Boeing (BA) CEO Dennis Muilenburg’s statement last week at an interview that his company would be the first to reach Mars, and SpaceX CEO Elon Musk’s response tweet “Do it” had gained limelight last week. Of course, the chief executives will be vouching for their own companies, but from an unbiased perspective, who is in a better position to achieve this feat?
SpaceX’s biggest advantage is Elon Musk, who is exceedingly good at convincing people about his plans. The company, valued at around $28 billion, took only seven years to build the world’s first commercial rocket that can carry as much as 140,000 pounds of cargo, the Falcon Heavy, and launched it earlier this year. Musk had also stated that the company would be able to reuse two of its three boosters that landed on the ground. This is an astounding feat.
Apart from this, SpaceX is also the first company to propel two rockets, with both of them landing within just 48 hours.
— Elon Musk (@elonmusk) June 8, 2018
SpaceX’s biggest rival is a JV between defense contractor Lockheed Martin (LMT) and Boeing – United Launch Alliance – which is seven times former’s size with a market cap of $210.06 billion. Though United Launch’s report card is not as eventful as SpaceX’s, the fact that it has the backing of defense company Lockheed Martin gives it an upper hand. It is also NASA’s primary contractor for its Space Launch System rocket.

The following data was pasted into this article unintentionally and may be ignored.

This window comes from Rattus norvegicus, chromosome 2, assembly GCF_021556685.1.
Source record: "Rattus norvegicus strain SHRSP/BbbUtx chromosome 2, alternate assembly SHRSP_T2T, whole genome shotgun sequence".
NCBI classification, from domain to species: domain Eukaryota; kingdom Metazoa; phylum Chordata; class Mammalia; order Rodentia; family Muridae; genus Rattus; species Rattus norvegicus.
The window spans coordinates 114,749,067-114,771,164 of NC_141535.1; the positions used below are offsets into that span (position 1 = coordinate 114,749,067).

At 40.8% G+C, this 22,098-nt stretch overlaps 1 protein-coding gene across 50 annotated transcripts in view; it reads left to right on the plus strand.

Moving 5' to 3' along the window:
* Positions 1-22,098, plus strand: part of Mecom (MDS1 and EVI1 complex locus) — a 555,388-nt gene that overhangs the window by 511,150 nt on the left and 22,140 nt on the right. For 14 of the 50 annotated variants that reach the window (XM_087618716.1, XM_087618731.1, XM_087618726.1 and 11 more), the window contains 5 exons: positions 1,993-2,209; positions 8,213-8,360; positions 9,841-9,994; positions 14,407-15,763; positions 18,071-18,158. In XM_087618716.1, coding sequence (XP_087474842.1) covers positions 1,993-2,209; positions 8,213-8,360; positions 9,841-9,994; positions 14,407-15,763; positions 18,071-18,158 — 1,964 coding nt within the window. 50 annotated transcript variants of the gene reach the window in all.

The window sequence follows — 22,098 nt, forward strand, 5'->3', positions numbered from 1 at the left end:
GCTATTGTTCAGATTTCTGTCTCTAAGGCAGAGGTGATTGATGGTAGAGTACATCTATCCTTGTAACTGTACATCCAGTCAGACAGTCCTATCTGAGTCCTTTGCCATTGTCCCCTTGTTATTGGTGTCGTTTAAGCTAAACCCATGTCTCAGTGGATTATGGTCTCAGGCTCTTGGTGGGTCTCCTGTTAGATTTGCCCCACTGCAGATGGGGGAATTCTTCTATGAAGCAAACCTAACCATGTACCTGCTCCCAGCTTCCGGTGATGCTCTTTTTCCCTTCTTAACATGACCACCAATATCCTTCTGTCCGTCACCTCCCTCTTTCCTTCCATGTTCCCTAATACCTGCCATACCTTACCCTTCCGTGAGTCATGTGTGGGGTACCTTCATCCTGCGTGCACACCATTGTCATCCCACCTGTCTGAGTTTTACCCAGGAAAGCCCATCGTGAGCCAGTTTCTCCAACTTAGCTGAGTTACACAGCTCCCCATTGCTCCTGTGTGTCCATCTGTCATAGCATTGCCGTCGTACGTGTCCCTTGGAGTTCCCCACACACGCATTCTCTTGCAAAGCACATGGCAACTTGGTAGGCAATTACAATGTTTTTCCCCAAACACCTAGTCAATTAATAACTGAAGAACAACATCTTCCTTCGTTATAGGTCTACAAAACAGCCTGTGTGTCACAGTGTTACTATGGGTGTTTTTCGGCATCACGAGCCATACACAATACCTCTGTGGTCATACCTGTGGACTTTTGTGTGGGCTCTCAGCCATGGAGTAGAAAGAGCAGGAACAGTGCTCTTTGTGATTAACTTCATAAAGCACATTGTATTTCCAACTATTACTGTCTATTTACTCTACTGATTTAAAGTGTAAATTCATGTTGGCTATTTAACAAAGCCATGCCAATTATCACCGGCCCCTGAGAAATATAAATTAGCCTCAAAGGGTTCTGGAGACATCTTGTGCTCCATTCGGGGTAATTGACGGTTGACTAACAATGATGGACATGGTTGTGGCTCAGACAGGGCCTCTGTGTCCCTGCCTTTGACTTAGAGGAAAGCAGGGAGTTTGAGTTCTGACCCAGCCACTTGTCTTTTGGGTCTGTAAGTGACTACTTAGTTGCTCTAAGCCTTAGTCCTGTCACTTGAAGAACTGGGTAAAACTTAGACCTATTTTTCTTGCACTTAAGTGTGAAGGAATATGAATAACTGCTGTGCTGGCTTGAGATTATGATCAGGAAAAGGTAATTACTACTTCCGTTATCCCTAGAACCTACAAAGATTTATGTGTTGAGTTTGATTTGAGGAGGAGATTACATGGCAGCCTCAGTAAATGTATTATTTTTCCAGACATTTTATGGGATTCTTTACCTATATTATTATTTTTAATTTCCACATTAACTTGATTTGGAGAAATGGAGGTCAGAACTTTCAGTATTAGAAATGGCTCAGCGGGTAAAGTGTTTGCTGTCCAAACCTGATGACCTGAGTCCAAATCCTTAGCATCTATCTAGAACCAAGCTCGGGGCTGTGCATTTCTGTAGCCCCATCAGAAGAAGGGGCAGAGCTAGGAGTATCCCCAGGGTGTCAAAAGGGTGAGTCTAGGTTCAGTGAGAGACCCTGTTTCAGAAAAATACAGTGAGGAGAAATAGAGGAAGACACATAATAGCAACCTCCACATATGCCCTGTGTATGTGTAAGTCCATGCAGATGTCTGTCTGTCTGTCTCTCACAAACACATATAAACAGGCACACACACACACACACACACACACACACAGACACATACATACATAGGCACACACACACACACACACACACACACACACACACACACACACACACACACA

Apart from this, what gives Boeing a slight advantage is Elon Musk’s habit of failing to fulfill expectations with regards to Tesla’s (TSLA) deliveries. Also, space travel is a field that requires massive cash reserves, something that is not often associated with Musk. On the other hand, Boeing boasts of $8.5 billion in levered free cash flow, enough to fund R&D and future launches.
In the retrospect of these aspects, it may be safe to assume that Boeing may have an upper hand in reaching the Red Planet first. But we are not writing off SpaceX either; its progress so far has earned our respect.
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